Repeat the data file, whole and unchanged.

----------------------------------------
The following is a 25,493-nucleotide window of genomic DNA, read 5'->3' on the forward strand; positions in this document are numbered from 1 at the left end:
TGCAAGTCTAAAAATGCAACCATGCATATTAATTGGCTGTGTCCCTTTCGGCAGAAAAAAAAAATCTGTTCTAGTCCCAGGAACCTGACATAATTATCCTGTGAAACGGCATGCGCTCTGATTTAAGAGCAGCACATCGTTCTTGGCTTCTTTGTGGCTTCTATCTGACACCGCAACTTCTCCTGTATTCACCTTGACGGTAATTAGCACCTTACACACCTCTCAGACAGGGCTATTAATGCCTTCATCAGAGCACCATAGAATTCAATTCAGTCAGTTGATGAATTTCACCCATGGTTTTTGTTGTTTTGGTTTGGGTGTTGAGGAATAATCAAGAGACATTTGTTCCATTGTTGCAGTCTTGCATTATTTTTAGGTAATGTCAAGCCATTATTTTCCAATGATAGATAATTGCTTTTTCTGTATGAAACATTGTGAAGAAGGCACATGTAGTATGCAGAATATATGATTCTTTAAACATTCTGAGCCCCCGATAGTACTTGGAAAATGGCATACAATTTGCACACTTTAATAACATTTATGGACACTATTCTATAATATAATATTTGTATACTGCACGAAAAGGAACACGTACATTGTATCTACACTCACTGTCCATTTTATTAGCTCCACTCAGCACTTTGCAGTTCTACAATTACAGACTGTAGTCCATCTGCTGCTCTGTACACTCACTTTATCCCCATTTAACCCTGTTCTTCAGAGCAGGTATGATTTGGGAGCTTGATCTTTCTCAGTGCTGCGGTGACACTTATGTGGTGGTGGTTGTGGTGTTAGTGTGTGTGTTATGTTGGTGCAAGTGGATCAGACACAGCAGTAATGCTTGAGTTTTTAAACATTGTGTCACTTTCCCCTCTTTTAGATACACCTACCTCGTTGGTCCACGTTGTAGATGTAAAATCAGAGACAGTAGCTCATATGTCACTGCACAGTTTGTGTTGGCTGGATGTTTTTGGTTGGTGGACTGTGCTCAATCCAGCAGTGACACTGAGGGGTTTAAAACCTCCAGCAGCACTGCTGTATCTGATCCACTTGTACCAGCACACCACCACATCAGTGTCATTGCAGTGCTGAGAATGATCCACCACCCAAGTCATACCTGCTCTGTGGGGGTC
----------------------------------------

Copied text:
The following is a 25,493-nucleotide window of genomic DNA, read 5'->3' on the forward strand; positions in this document are numbered from 1 at the left end:
TGCAAGTCTAAAAATGCAACCATGCATATTAATTGGCTGTGTCCCTTTCGGCAGAAAAAAAAAATCTGTTCTAGTCCCAGGAACCTGACATAATTATCCTGTGAAACGGCATGCGCTCTGATTTAAGAGCAGCACATCGTTCTTGGCTTCTTTGTGGCTTCTATCTGACACCGCAACTTCTCCTGTATTCACCTTGACGGTAATTAGCACCTTACACACCTCTCAGACAGGGCTATTAATGCCTTCATCAGAGCACCATAGAATTCAATTCAGTCAGTTGATGAATTTCACCCATGGTTTTTGTTGTTTTGGTTTGGGTGTTGAGGAATAATCAAGAGACATTTGTTCCATTGTTGCAGTCTTGCATTATTTTTAGGTAATGTCAAGCCATTATTTTCCAATGATAGATAATTGCTTTTTCTGTATGAAACATTGTGAAGAAGGCACATGTAGTATGCAGAATATATGATTCTTTAAACATTCTGAGCCCCCGATAGTACTTGGAAAATGGCATACAATTTGCACACTTTAATAACATTTATGGACACTATTCTATAATATAATATTTGTATACTGCACGAAAAGGAACACGTACATTGTATCTACACTCACTGTCCATTTTATTAGCTCCACTCAGCACTTTGCAGTTCTACAATTACAGACTGTAGTCCATCTGCTGCTCTGTACACTCACTTTATCCCCATTTAACCCTGTTCTTCAGAGCAGGTATGATTTGGGAGCTTGATCTTTCTCAGTGCTGCGGTGACACTTATGTGGTGGTGGTTGTGGTGTTAGTGTGTGTGTTATGTTGGTGCAAGTGGATCAGACACAGCAGTAATGCTTGAGTTTTTAAACATTGTGTCACTTTCCCCTCTTTTAGATACACCTACCTCGTTGGTCCACGTTGTAGATGTAAAATCAGAGACAGTAGCTCATATGTCACTGCACAGTTTGTGTTGGCTGGATGTTTTTGGTTGGTGGACTGTGCTCAATCCAGCAGTGACACTGAGGGGTTTAAAACCTCCAGCAGCACTGCTGTATCTGATCCACTTGTACCAGCACACCACCACATCAGTGTCATTGCAGTGCTGAGAATGATCCACCACCCAAGTCATACCTGCTCTGTGGGGGTC